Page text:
CW: Strong descriptions of violence, femicide, sexual violence
We all know who Jack the Ripper is. Well, no-one actually has a clue who he is, but we know the name ‘Jack the Ripper’. And we know who he killed – the ‘Jack the Ripper victims’, or ‘Ripper victims’. Hardly anyone bothers to learn their actual names or who they were as it’s easier to lump them under the header ‘victims’ and simply assign to them the same nickname given to their killer. Except, of course, we know their names.
Their names were Elizabeth, Catherine, Mary Ann, Annie and Mary Jane.
There are others who were possibly killed by the same man but these are the ones generally agreed upon by historians. While we never bother to remember their names, we know everything about their deaths. Ask someone about the Ripper killings, and you’ll hear the same details.
Earlier this year, an application for the UK’s first women’s history museum was approved for a location on Cable Street in the east end of London. Cable Street and the surrounding area has a rich history of famous female residents and women-led action, and women’s history in the UK has long been pushed to the sidelines or forgotten entirely, so the news was met with excitement from local residents.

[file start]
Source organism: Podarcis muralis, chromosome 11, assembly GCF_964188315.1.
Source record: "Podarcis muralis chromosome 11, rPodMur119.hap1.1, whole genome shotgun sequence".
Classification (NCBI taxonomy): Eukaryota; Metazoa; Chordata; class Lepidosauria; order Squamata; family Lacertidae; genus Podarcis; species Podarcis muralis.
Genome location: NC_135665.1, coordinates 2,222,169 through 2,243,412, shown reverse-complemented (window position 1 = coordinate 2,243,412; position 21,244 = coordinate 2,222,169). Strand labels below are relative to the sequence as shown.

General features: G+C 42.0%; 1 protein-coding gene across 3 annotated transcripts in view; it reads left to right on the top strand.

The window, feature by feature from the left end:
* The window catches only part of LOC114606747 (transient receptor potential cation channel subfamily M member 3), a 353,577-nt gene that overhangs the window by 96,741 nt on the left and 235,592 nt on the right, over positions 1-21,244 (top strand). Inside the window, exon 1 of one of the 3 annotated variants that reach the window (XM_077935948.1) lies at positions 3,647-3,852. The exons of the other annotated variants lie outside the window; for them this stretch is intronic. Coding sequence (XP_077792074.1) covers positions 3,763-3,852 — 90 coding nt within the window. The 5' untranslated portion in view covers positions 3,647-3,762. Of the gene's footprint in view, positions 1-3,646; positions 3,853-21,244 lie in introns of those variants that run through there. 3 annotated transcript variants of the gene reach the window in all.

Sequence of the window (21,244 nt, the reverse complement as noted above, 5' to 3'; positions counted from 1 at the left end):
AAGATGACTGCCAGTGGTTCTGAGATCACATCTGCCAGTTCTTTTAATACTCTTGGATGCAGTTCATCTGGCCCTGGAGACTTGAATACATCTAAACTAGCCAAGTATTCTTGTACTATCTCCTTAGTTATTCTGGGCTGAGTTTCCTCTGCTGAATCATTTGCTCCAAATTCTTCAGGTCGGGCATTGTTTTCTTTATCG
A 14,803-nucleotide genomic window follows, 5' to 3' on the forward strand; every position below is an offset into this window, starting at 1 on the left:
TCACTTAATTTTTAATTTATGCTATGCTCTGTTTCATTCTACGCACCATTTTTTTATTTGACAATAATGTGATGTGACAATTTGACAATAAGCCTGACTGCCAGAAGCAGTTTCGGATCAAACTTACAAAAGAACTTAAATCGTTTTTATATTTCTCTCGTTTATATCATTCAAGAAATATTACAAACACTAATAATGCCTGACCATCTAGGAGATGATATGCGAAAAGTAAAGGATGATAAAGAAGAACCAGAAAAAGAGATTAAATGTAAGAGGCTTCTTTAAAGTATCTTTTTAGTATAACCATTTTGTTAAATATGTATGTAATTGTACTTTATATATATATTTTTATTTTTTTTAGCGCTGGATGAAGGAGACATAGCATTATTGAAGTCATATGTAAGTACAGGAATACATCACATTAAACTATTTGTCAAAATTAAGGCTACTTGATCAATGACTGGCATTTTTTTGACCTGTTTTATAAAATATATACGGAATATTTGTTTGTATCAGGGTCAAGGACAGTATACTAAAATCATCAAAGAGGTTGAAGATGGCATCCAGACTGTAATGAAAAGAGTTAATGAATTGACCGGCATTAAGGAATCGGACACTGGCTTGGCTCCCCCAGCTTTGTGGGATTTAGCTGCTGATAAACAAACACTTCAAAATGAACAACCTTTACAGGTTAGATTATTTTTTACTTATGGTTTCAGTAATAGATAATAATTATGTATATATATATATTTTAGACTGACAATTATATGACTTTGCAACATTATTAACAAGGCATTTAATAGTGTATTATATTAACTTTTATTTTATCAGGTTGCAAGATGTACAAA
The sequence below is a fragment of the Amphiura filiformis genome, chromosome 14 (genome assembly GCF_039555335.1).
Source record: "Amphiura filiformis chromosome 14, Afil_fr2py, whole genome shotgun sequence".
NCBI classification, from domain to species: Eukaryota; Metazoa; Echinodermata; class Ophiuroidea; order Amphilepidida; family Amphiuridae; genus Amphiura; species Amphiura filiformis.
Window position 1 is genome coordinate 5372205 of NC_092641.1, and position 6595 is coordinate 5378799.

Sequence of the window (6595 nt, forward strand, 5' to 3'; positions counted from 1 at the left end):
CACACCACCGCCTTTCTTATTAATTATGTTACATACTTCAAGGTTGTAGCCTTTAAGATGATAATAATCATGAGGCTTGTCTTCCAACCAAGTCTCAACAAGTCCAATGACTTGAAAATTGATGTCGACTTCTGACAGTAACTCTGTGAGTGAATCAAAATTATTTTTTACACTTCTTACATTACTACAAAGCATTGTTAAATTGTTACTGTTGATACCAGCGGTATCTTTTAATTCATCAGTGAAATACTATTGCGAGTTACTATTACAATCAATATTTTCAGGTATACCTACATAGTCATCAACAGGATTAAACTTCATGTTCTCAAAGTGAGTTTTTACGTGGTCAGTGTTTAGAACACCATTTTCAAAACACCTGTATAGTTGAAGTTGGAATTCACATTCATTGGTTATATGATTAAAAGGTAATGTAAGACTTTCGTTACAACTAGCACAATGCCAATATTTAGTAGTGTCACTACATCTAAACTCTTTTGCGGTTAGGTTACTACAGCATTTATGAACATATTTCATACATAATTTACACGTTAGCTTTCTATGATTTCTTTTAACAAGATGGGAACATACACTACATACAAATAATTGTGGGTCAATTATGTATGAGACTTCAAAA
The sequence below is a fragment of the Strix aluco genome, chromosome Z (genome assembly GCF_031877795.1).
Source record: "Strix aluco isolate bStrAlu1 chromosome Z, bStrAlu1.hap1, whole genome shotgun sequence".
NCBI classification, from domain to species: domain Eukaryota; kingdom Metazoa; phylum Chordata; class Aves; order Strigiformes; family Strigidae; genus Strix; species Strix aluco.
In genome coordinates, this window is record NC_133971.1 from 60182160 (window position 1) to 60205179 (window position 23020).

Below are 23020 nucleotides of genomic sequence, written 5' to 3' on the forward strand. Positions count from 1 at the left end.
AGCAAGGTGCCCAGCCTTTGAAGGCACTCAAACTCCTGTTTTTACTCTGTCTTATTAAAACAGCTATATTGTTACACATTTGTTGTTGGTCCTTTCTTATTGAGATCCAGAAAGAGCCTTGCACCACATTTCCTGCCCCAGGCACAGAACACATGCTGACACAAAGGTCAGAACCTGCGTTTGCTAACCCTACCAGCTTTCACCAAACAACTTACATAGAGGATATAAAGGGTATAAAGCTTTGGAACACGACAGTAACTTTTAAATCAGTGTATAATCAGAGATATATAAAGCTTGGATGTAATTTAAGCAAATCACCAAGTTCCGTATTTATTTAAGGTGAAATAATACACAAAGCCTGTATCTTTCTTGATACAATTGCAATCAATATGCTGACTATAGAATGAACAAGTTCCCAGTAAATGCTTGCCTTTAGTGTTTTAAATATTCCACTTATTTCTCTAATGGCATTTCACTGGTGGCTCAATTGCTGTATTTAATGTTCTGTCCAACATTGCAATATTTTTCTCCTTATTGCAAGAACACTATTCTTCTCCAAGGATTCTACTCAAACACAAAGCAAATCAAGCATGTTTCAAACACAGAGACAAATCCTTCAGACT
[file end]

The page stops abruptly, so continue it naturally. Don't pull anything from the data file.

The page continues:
In July the museum opened. And what we got was a tacky, gruesome tribute to the memory of Jack the Ripper, famed misogynist and killer of women.
A new London museum, originally proposed to be a celebration of women in the East End, was met with understandable outrage and branded a ‘sick joke’ as the owners revealed it would be dedicated to Jack the Ripper – an unknown man who killed Whitechapel residents Mary Ann Nichols, Annie Chapman, Elizabeth Stride, Catherine Eddowes, and Mary Jane Kelly in 1888.